Medical marijuana use shouldn't be illegal

May 08, 2006

Gerald Kamber, OpEd, Asbury Park Press

I do not use, or traffic in, any illegal drug, nor do I recommend drug use to anyone. I am not a member of the Coalition for Medical Marijuana-New Jersey. But the May 2 op-ed piece "Studies belie claims of medical marijuana as safe option to pain" cries out for a rebuttal.

No one gives a hoot whether scientific evidence shows that medical marijuana is not efficacious, or that it is potentially harmful. People in the last stages of their life regard the harmful effects as a calculated risk. What they hope for is that if they smoke it, it might make them feel better.

They don't need another reason than that.

In spite of the billions of dollars spent for drug prevention, marijuana is only one of a score of drugs easily available to and widely used by our young people. This accounts for the fact that drugs deliver the largest profits of any industry in the United States — more than automobiles, computers, TV and film. Where is it coming from? And where is it going? And who's making all that money from it?

Marijuana, while it is everything the writer says it is, is not more harmful than cigarettes or alcohol, and they're legal. The only reasonable solution is to legalize all drugs like they did in the Netherlands, thereby removing the profits from their production and distribution away from the criminals involved. We should educate our young people to the dangers of all drugs, including cigarettes and alcohol, and while it has only worked moderately well thus far, it's the best we can do.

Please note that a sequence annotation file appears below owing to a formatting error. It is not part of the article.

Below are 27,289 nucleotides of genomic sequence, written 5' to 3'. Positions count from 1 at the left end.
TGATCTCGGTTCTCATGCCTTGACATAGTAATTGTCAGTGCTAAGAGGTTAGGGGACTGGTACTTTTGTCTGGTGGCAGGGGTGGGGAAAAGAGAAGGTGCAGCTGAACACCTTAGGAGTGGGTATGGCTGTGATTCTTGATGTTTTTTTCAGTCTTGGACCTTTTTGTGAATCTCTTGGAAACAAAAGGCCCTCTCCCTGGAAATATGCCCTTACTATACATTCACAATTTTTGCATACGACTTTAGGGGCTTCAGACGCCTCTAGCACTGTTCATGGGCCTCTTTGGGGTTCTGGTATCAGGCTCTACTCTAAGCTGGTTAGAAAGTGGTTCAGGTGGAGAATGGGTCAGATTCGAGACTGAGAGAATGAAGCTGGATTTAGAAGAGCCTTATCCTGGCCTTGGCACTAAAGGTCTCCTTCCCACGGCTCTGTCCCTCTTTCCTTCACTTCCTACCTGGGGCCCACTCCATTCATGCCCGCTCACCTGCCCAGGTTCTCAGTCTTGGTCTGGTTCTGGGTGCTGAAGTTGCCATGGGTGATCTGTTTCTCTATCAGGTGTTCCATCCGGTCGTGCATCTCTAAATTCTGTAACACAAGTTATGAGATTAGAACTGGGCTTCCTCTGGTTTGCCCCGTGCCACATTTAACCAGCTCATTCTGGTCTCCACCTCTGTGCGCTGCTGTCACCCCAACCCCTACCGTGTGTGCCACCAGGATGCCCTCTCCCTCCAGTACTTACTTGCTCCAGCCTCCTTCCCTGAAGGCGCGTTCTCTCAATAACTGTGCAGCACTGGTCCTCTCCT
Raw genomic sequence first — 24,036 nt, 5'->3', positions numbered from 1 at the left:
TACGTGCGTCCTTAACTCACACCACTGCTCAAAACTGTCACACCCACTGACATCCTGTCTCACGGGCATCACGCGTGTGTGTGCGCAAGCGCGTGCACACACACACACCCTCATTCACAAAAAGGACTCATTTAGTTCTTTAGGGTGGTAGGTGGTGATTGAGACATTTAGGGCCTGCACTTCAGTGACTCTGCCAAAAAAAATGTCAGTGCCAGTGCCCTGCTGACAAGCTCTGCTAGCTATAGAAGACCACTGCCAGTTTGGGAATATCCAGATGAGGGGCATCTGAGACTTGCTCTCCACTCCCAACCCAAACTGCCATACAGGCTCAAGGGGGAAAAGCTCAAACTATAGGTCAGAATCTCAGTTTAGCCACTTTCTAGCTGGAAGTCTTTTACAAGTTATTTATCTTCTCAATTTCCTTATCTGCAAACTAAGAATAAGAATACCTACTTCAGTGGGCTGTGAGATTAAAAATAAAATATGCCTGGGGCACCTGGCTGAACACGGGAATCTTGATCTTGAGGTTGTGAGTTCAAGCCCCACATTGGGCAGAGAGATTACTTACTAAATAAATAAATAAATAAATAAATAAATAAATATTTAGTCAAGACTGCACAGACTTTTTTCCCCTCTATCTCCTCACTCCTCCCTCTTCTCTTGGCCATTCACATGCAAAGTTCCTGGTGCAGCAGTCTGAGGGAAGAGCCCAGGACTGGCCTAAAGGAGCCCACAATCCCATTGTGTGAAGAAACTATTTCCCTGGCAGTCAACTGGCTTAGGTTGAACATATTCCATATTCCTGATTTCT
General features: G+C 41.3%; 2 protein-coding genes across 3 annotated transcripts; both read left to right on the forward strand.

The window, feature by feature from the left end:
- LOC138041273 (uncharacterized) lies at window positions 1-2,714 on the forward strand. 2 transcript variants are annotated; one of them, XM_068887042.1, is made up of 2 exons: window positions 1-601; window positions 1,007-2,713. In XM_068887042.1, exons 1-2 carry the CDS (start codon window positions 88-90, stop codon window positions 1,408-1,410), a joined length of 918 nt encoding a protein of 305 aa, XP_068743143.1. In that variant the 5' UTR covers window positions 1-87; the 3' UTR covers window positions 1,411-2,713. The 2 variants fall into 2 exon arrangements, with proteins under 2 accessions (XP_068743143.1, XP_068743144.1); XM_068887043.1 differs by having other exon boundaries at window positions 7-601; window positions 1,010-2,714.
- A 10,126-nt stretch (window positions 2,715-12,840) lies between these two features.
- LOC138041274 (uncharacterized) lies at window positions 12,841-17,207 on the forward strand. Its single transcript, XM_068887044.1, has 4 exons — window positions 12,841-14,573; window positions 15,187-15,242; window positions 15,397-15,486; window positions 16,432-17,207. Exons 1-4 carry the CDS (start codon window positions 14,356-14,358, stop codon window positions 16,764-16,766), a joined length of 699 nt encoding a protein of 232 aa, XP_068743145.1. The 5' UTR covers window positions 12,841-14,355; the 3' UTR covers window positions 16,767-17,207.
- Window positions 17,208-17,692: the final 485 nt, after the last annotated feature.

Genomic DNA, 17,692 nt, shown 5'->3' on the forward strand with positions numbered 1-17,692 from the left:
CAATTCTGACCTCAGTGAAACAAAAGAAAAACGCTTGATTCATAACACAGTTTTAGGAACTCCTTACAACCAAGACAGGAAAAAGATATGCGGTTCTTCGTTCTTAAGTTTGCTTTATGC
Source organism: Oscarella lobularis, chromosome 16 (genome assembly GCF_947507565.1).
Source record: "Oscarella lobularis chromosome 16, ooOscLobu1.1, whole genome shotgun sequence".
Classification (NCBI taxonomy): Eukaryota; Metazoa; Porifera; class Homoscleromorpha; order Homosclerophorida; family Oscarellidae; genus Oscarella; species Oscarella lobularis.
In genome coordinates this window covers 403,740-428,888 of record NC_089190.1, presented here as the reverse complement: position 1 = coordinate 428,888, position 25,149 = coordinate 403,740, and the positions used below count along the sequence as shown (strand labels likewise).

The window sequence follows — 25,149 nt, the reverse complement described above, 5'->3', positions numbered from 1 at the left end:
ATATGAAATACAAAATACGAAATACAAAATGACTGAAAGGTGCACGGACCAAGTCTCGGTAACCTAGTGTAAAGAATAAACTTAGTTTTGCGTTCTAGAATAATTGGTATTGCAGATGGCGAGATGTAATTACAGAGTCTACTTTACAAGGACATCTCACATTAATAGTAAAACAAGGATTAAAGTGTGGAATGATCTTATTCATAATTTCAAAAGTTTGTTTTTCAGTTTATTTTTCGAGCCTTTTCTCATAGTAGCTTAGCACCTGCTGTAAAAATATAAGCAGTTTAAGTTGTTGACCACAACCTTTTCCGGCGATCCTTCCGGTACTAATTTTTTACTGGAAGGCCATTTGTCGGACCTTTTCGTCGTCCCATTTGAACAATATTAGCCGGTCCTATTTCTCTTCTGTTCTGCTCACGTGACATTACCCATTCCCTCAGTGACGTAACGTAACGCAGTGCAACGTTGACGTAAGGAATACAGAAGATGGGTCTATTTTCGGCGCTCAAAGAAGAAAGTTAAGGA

We should not make criminals out of the victimless crime of smoking marijuana, nor should we refuse to provide medical marijuana to any chemotherapy patient who after being made aware of the risks involved still wishes to smoke it in order to improve the quality of his or her life.



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